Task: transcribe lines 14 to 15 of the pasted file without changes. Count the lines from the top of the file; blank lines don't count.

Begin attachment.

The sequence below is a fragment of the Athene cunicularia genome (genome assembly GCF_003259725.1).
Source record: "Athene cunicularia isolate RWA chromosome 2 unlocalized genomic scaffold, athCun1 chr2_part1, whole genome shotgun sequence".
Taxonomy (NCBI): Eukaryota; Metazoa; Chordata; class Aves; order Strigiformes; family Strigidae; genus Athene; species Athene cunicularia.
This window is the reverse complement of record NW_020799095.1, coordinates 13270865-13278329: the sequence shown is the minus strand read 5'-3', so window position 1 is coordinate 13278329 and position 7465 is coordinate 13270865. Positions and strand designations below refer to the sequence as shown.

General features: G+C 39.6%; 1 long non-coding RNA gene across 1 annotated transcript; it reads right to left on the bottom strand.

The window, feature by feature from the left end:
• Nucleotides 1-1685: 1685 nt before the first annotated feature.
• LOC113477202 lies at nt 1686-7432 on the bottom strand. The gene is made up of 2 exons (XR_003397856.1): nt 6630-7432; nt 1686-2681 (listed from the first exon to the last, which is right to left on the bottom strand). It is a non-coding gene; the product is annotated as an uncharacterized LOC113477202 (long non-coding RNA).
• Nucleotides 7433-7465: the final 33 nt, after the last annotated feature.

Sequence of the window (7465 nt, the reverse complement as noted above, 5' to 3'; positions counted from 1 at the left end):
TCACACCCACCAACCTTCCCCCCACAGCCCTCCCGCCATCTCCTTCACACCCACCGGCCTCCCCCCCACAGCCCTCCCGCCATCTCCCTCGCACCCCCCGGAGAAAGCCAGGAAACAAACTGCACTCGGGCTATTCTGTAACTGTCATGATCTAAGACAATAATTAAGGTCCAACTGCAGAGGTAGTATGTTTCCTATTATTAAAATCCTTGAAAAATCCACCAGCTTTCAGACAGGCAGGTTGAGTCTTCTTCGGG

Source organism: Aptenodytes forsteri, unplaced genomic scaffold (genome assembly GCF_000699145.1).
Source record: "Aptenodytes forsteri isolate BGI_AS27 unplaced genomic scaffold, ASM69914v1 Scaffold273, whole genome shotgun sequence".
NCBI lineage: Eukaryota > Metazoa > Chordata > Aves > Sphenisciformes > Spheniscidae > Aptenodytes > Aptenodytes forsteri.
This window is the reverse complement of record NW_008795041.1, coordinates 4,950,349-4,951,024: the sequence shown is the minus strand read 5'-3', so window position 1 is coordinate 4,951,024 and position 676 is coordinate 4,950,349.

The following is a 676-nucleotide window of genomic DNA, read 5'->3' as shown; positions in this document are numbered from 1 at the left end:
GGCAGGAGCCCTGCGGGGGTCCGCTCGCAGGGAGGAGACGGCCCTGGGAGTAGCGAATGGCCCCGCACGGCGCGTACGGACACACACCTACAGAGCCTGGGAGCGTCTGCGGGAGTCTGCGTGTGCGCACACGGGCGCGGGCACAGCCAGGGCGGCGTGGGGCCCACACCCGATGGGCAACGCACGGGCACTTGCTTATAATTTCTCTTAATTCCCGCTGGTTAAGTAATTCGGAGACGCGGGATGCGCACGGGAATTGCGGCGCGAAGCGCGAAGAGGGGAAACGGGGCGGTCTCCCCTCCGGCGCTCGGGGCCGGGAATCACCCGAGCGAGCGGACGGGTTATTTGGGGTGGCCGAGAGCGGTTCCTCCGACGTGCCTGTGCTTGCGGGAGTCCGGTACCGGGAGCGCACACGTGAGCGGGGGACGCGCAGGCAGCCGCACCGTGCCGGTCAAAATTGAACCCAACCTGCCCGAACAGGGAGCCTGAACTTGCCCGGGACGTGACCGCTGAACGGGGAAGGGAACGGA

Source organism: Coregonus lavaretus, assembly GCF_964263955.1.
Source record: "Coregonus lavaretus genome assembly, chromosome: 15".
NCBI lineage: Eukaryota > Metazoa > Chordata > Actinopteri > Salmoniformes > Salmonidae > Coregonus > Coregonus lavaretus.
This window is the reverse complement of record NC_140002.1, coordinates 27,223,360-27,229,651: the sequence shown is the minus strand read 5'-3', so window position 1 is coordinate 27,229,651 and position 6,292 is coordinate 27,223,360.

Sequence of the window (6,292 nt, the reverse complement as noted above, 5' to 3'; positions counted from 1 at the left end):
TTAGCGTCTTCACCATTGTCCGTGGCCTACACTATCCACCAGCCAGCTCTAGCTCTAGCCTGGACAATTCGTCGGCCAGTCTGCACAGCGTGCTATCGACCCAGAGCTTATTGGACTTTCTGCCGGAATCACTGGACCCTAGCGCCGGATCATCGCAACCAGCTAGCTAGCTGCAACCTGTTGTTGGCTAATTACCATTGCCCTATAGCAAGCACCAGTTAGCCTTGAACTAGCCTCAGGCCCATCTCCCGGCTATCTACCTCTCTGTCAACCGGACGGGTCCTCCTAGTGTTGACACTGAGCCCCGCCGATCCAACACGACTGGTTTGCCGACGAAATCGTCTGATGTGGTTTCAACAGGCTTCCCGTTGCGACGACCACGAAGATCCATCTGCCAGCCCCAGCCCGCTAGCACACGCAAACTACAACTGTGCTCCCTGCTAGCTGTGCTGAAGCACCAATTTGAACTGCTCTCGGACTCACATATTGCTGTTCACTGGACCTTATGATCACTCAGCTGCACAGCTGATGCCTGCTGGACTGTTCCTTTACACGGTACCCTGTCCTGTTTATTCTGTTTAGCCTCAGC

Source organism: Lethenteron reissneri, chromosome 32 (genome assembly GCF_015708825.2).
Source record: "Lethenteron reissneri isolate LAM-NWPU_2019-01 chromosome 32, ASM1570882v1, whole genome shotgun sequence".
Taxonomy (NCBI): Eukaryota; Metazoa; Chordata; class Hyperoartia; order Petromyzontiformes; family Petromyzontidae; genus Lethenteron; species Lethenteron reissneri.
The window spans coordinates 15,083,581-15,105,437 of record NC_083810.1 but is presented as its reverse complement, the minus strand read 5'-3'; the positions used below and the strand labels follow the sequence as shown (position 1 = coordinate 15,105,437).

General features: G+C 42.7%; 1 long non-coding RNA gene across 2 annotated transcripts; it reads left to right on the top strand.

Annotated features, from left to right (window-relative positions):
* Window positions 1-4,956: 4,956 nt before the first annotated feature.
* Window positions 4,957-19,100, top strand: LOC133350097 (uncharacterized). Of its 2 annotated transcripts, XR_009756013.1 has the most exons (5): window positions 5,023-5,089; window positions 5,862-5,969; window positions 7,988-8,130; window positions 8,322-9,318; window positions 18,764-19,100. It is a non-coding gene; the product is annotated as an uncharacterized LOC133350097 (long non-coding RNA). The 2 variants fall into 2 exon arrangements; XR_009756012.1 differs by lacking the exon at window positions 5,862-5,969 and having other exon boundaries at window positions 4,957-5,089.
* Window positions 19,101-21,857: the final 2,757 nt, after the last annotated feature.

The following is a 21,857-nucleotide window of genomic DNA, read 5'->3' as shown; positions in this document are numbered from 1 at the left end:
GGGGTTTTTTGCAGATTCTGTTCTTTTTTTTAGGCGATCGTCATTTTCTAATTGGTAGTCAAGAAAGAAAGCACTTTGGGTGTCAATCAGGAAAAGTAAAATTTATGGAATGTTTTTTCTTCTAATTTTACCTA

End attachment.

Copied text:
NCBI lineage: Eukaryota > Metazoa > Chordata > Aves > Sphenisciformes > Spheniscidae > Aptenodytes > Aptenodytes forsteri.
This window is the reverse complement of record NW_008795041.1, coordinates 4,950,349-4,951,024: the sequence shown is the minus strand read 5'-3', so window position 1 is coordinate 4,951,024 and position 676 is coordinate 4,950,349.